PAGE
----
Do stress and strain lead to deviant behavior?

Chances are good that youngsters growing up around family members who gamble will also start doing so to release the strains of daily living. This is not necessarily true for adolescents whose family members find their escape in alcohol or drugs. Given that gambling and substance abuse are both potentially addictive, and often go hand in hand, this is a significant finding and one of the many interesting results of a new study just published. Romy Greco and Antonietta Curci of the Libera University SS Maria Assunta (LUMSA) in Italy conducted the research, which appears in Springer’s Journal of Gambling Studies.

Their study looked at the extent to which groups such as families influence younger people to start gambling or use specific substances as coping strategies. It formed part of investigations into the phenomenon of gambling and substance use in terms of the General Strain Theory. It holds that deviant behavior is the result of how people adapt to specific strains (financial difficulties, death in the family) and the negative emotions (depression, anxiety or anger) that go with it. It follows that people try to handle their inner turmoil by engaging in deviant behaviour such as substance use or gambling.

Altogether 262 families totalling 2,248 participants aged between 12 and 91 years old filled in self-administered questionnaires about their backgrounds and the type of strains they had experienced in the preceding three months. These ranged from being victimized to having issues at work with the police, their health or their families. Respondents indicated the negative emotions (anger or irritation) they experienced as a result, and they elaborated on their gambling habits and substance use.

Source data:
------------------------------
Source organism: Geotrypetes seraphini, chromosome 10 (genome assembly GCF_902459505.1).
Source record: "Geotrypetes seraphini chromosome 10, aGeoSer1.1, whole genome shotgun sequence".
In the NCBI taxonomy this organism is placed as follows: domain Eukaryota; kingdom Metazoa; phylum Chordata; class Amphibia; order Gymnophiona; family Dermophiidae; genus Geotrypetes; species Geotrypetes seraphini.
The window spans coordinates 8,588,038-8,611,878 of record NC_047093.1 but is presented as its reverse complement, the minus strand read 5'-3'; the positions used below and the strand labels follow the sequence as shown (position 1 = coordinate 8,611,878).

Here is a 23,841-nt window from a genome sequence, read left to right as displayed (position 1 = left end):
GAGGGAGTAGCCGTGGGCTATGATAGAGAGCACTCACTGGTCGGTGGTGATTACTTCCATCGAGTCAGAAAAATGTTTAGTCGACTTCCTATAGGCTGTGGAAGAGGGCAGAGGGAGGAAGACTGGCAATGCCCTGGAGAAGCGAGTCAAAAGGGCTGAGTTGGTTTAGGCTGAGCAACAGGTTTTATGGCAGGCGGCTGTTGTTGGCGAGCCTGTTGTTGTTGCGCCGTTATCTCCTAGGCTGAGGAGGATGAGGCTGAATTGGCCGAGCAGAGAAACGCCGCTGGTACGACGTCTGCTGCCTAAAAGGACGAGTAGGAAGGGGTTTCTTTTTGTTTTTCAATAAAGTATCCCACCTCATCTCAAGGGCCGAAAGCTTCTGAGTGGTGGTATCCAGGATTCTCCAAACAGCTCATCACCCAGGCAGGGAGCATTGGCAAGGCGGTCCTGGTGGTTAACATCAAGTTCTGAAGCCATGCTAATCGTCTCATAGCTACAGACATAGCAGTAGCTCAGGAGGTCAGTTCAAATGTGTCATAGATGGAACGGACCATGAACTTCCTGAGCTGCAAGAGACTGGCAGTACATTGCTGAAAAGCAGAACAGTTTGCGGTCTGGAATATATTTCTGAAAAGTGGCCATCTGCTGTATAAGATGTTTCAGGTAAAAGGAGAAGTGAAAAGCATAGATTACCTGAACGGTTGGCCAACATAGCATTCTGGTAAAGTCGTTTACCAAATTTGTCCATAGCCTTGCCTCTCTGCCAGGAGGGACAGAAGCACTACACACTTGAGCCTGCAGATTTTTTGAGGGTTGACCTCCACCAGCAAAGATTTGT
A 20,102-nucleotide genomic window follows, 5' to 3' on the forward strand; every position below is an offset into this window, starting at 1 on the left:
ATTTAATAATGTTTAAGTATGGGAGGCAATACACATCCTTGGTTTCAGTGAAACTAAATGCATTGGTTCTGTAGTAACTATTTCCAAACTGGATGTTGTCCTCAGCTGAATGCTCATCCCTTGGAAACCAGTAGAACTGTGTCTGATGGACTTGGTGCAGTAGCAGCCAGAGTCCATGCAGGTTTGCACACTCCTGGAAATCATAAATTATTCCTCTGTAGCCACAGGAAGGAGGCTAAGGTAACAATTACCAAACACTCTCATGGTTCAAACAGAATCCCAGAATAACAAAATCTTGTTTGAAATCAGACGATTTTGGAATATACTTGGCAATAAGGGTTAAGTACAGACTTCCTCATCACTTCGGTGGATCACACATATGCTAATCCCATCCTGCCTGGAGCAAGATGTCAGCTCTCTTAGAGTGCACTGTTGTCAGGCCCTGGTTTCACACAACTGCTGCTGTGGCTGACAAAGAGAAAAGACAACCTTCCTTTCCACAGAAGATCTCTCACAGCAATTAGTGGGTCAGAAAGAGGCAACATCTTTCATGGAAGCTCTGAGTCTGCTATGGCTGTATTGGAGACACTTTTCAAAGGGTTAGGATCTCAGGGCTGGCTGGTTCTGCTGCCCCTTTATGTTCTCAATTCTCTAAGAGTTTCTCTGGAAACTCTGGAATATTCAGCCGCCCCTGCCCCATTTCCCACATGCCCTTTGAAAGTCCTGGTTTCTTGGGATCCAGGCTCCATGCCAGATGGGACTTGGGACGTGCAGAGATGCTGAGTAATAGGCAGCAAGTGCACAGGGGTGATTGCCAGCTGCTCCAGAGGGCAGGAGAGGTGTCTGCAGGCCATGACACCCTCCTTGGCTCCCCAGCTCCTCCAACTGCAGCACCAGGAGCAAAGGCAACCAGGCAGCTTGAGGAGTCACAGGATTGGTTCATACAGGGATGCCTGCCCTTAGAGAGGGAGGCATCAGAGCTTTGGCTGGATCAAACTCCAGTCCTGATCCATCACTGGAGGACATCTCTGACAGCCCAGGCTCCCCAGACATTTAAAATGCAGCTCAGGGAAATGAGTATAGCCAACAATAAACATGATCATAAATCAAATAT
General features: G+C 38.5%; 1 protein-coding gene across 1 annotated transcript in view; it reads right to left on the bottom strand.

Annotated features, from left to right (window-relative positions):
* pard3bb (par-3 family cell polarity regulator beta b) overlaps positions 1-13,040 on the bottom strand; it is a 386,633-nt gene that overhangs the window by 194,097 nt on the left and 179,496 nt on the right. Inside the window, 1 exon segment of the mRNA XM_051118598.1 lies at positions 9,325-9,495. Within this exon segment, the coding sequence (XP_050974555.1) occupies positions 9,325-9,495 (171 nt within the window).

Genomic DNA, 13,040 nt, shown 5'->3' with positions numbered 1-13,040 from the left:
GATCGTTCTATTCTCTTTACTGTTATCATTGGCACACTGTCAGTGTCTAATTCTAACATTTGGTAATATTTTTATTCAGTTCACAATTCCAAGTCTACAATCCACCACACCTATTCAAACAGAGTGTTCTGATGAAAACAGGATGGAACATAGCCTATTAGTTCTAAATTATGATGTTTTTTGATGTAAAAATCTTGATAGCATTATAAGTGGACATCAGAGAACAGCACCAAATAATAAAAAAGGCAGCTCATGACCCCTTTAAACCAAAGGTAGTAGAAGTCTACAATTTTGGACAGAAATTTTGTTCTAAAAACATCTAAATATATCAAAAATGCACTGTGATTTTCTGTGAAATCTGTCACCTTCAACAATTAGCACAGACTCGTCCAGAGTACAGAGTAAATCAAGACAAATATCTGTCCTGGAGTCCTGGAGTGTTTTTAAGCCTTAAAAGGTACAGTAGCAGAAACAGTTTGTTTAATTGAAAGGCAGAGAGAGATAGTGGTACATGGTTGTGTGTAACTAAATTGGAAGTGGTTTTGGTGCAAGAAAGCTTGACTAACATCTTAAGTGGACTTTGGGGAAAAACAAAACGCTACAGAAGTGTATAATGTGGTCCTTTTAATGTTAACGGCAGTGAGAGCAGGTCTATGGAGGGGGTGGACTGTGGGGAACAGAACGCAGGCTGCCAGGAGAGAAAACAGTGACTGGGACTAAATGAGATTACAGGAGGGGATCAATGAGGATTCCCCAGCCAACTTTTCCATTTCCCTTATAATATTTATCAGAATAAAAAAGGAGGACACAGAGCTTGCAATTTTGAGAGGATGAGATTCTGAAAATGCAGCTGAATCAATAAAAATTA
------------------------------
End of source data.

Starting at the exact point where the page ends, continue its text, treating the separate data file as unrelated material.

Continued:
The findings support the idea that strain leads to inner-directed deviant behavior such as gambling or substance abuse, as well as to negative emotions such as depression and anger. In all, 97 percent of participants experienced depressive emotions and 96 percent felt anger following stressful events. Women more often felt depressed, while men found more release in gambling and substance. People tended to gamble more frequently once their depressive emotions about a negative life event subsided.

Younger participants were angrier about the strain they experienced, and likely to more frequently gamble or abuse substances than adults in similar situations did. “Adolescence and the beginning of adulthood are the most deviant times in life, on account of the accumulation of numerous stressful experiences in a very short time,” elaborates Greco.

The study further found that growing up in a family where addictive behaviours are common strongly predicts whether someone will also have such tendencies. “The involvement and tendency to gamble in particular appears to be strongly influenced by the modelling of family members with respect to dysfunctional coping strategies like substance use and gambling,” says Curci.

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